We feel both enlarged and implicated by our families. A child’s
sartorial choices, a parent’s embarrassing outburst, a partner’s
professional reputation: we instinctually feel that each reflects
on ourselves as members of their families while being in many
ways outside of our individual control. A book’s authorship
has the same complexity of commitments and responsibilities,
since we each exist in composite networks of influence, usu-
fruct, conversation, contestation, and glad handing. The cus-
tomary apologia about those acknowledged, that “their con-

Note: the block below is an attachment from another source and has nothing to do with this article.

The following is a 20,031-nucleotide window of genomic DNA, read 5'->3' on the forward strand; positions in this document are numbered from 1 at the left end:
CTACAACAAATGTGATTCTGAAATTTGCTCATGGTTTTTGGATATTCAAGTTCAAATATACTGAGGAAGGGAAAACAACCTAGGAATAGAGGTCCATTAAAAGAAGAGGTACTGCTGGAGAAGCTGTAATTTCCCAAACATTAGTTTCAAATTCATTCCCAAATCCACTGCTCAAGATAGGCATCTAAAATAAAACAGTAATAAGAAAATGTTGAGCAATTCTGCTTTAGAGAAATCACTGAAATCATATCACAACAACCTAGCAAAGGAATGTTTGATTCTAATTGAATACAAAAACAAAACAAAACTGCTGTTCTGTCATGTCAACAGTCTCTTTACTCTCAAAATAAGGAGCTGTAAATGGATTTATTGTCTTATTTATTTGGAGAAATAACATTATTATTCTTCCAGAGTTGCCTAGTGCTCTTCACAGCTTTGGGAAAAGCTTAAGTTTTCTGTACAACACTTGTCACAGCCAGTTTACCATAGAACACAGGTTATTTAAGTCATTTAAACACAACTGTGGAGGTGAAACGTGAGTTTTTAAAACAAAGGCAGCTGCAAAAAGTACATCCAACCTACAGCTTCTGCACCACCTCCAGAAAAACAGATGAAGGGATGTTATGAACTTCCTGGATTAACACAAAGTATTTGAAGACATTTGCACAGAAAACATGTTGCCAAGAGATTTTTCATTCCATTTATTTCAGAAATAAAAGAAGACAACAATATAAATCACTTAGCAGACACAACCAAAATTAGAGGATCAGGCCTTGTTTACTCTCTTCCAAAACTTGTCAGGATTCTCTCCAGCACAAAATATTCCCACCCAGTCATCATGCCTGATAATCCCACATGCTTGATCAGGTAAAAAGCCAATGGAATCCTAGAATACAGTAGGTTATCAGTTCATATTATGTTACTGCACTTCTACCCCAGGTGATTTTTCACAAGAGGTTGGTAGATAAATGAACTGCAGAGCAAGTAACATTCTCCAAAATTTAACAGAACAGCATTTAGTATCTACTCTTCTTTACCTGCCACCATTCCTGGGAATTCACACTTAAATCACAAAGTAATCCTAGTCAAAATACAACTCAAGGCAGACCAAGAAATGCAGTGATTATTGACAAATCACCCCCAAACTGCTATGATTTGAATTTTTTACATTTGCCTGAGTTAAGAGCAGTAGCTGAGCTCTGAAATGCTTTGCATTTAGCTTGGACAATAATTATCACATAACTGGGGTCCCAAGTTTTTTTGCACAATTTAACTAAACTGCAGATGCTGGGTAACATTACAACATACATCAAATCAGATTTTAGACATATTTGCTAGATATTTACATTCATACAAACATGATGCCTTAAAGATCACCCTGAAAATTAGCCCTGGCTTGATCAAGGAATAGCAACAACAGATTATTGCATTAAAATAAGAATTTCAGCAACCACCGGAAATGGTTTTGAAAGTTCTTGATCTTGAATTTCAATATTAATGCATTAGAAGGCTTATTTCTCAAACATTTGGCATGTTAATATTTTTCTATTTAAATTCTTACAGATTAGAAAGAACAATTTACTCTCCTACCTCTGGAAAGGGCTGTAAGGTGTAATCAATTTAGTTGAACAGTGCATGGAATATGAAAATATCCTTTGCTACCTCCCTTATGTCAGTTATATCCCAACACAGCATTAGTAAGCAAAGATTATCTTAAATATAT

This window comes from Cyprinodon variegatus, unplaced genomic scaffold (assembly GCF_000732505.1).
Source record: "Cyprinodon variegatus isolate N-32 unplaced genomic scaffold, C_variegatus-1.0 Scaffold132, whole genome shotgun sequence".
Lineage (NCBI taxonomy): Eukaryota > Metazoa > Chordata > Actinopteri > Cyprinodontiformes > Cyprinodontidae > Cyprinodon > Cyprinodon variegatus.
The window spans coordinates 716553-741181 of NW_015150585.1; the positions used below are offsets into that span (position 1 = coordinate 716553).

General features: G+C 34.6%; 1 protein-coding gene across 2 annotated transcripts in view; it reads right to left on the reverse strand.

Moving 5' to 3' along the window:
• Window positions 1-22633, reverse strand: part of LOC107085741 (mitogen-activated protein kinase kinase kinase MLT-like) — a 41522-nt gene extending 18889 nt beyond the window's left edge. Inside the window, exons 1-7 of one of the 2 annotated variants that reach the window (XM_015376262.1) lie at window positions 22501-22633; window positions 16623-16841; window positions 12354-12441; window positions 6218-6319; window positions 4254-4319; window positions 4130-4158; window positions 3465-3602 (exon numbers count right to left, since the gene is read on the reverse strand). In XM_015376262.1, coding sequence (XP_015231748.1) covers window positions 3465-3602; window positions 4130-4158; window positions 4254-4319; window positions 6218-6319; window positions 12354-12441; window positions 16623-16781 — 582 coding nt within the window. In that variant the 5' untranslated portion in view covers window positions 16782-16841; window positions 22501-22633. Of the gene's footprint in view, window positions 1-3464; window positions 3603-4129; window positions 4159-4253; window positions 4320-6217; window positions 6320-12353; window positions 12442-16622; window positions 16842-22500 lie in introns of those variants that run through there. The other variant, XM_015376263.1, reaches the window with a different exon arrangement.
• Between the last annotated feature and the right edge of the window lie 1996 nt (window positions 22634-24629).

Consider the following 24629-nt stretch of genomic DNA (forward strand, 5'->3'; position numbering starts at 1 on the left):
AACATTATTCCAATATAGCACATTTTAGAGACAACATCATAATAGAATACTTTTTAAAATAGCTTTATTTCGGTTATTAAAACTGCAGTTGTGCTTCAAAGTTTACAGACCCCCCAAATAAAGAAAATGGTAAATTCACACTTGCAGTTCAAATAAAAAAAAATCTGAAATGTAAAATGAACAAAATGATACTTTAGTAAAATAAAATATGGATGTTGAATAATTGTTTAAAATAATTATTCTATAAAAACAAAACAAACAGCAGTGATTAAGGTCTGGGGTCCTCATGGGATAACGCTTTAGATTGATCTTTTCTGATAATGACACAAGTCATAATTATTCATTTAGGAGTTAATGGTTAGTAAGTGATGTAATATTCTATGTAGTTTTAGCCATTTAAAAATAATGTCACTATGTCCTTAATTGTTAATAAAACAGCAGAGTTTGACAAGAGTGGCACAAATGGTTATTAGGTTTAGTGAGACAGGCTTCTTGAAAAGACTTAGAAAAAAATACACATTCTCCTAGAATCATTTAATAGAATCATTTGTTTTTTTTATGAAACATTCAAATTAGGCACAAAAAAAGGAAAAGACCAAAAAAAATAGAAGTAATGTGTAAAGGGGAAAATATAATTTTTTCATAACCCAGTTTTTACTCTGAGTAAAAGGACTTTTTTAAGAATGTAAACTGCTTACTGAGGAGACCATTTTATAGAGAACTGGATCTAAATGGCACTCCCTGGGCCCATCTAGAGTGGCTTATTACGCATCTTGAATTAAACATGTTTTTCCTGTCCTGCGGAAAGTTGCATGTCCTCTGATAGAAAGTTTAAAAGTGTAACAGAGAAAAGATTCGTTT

tributions are substantial while the mistakes are my own,”
is such an overt lie that it invites the more psychologically
minded to inquire into the roots of such denial.
So my acknowledgments here are as much an indictment as
a recognition of gratitude. The following people are respon-
sible for this book in much the same way as family members
are responsible for one another: thus the admixture of pride,
embarrassment, resentment, requital, and possibly rage they
will no doubt feel at being included in such a motley and ex-
tensive community. And, as with any extended family, others
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